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In the footsteps of Bert

By Sharon Hibbitt   I spent two years piecing together Bert Hibbitt’s journey from his postcards, family stories and battalion diaries. At last we felt we had enough information to make the journey to Belgium and France ourselves. The time was right.

Entering Belgium I saw a CWGC cemetery almost immediately and it hit home where we actually were. I am still shocked by the number of cemeteries and marvel at how beautifully kept they all are. Each grave holds a son and a story possibly untold. I wish Bert and all the other soldiers could see the peace and beauty of them today.

It was very surreal knowing I was actually walking in his footsteps and I would often stop, look around and try to imagine how it must have looked, sounded and even smelt 100 years ago.

Each night we went to The Last Post at the Menin Gate. Each night was different and I enjoyed listening to the little story they told of a different soldier, even though it bought tears to my eyes.

There is a record of Bert being treated for an injury in September 1915. I believe he was wounded in Sanctuary Wood near Ypres and I did feel very connected and emotional at a particular area there but I can’t explain why. I laid a cross for him and also paid my respects to the soldiers in the cemetery nearby.

I also found it peaceful sitting in Maple Copse, an area he would have known in the reserve lines and where he would have rested. My favourite view was sitting at Mount Sorrell were I could see Ypres, Maple Copse and Sanctuary Wood all at the same time.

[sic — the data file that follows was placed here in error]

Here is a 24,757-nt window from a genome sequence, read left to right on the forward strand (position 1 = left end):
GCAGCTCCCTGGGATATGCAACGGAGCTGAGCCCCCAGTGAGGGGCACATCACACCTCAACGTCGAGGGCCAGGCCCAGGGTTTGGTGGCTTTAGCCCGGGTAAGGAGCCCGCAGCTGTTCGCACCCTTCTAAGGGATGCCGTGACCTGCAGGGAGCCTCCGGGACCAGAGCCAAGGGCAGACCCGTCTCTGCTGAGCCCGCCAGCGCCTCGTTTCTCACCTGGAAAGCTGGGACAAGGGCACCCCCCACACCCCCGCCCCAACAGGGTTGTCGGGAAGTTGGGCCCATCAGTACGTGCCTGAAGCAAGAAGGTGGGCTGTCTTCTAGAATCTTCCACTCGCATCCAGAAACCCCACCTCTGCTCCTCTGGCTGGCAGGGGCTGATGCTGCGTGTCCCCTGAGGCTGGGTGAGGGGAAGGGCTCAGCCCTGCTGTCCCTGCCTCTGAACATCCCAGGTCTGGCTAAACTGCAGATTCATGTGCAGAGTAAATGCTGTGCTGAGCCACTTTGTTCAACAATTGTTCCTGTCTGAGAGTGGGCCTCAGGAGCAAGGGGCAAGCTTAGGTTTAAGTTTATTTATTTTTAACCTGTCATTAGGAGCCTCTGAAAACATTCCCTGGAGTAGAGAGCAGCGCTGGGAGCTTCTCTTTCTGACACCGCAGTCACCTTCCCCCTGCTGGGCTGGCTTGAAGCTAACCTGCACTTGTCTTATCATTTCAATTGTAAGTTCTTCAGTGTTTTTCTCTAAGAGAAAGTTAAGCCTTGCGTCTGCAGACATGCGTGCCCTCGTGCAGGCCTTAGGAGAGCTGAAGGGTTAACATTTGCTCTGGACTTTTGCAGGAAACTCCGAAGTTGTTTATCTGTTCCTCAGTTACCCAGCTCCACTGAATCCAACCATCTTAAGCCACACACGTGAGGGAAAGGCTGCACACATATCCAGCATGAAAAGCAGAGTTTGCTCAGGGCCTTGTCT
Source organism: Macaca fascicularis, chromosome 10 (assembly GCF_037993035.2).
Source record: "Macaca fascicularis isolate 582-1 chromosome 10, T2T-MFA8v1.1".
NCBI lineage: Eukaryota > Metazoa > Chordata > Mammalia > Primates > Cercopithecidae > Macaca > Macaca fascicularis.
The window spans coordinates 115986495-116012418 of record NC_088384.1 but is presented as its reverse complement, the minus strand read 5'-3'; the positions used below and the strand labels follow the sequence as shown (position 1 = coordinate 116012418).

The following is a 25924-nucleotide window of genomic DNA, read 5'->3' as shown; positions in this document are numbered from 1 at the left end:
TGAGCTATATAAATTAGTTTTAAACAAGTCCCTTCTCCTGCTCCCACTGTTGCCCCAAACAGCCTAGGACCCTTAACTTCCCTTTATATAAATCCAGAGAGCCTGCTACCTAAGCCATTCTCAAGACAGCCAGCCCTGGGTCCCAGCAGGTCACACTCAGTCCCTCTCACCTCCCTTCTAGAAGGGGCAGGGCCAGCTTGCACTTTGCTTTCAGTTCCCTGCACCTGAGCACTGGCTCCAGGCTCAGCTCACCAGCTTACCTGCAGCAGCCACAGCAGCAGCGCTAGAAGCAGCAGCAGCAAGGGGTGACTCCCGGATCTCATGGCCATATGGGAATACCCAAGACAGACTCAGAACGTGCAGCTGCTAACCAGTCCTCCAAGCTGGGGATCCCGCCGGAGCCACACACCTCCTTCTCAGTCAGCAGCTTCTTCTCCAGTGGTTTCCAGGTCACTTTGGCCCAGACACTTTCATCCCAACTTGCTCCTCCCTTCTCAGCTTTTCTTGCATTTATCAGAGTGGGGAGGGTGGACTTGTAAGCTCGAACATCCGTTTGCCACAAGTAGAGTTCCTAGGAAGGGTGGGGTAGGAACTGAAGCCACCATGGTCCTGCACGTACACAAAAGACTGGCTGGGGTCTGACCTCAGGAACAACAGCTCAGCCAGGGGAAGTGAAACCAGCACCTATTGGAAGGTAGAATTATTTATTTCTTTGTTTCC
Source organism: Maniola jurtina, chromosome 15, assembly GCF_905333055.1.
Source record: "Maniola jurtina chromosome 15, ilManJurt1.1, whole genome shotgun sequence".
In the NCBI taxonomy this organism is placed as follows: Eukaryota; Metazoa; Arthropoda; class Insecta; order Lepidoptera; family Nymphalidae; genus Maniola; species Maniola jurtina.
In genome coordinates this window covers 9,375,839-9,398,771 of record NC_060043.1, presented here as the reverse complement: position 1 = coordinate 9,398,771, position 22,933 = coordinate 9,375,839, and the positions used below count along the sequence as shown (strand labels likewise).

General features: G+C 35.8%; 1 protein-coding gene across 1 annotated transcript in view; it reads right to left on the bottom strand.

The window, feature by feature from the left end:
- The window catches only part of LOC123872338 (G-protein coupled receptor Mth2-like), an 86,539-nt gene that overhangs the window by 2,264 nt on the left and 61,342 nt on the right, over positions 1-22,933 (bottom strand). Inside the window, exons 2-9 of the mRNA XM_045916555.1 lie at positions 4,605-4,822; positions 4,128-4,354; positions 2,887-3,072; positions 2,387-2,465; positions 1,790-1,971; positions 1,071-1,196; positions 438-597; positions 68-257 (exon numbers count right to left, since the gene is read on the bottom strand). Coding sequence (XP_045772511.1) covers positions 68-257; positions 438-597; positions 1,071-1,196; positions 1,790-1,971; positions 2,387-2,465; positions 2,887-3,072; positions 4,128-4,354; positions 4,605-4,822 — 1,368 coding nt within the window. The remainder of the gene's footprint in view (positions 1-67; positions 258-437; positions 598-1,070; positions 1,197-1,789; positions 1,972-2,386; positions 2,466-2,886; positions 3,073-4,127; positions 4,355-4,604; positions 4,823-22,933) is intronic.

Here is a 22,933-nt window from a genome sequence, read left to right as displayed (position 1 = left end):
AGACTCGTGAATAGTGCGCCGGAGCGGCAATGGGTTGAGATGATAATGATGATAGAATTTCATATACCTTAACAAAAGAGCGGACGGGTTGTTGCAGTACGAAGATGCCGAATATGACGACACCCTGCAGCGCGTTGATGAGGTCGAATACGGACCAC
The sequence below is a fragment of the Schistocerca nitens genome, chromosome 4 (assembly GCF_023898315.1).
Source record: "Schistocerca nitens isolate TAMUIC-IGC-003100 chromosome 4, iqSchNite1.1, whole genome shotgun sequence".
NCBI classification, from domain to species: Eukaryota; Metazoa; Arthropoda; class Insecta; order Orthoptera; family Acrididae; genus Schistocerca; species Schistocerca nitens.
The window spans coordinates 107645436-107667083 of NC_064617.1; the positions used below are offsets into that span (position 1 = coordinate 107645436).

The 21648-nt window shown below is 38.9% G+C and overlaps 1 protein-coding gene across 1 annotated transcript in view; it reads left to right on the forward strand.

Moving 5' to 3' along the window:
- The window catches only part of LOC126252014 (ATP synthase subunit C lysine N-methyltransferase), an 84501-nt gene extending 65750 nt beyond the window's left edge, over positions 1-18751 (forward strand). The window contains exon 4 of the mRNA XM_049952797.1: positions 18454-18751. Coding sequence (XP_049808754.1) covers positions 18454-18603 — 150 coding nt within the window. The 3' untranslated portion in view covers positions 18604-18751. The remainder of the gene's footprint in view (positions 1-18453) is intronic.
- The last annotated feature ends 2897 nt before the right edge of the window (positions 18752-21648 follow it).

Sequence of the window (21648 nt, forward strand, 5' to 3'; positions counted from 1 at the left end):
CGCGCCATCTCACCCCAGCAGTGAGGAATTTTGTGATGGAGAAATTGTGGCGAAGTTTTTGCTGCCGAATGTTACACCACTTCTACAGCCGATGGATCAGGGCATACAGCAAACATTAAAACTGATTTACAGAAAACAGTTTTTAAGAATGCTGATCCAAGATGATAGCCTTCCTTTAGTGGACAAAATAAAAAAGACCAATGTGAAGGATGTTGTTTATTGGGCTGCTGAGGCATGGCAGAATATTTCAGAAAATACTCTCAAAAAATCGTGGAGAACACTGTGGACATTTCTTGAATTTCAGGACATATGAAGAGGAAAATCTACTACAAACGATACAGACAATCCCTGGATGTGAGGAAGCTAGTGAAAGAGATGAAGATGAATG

I also visited Zillebeke which he would have known and where the wounded were treated at Railway Dugout. I drove along the road he marched down from Wytschaete to Wulverghem and even had a laugh going to Bailleul where the soldiers were able to call upon the services of Tina!!!!.

My journey to France felt sadder as I knew this is where he was gassed twice. Philosophe Cemetery was the hardest of all. Here I saw a headstone from the Leicestershire Regiment with an army number just six higher than Bert’s. They had died at the time Bert was injured by gas so one of the graves could so easily have been his.

Was he one of the lucky ones to have made it home to die surrounded by his loved ones at home? He was always ill and in pain and left behind a wife who never remarried and a son who only knew his father for three years. But had he not been gassed he would not have met his wife at all.

Am I selfish wanting more for him when others suffered even more? Maybe I am, but mostly

I am so very proud of him, his life and the legacy he has left behind. He will always be my hero.

William Elliott of Manton was called up to serve in June 1918, aged 46. He fell ill while training in Kent and died… https://t.co/5t1Qsk67w2 12:01 PM Dec 9th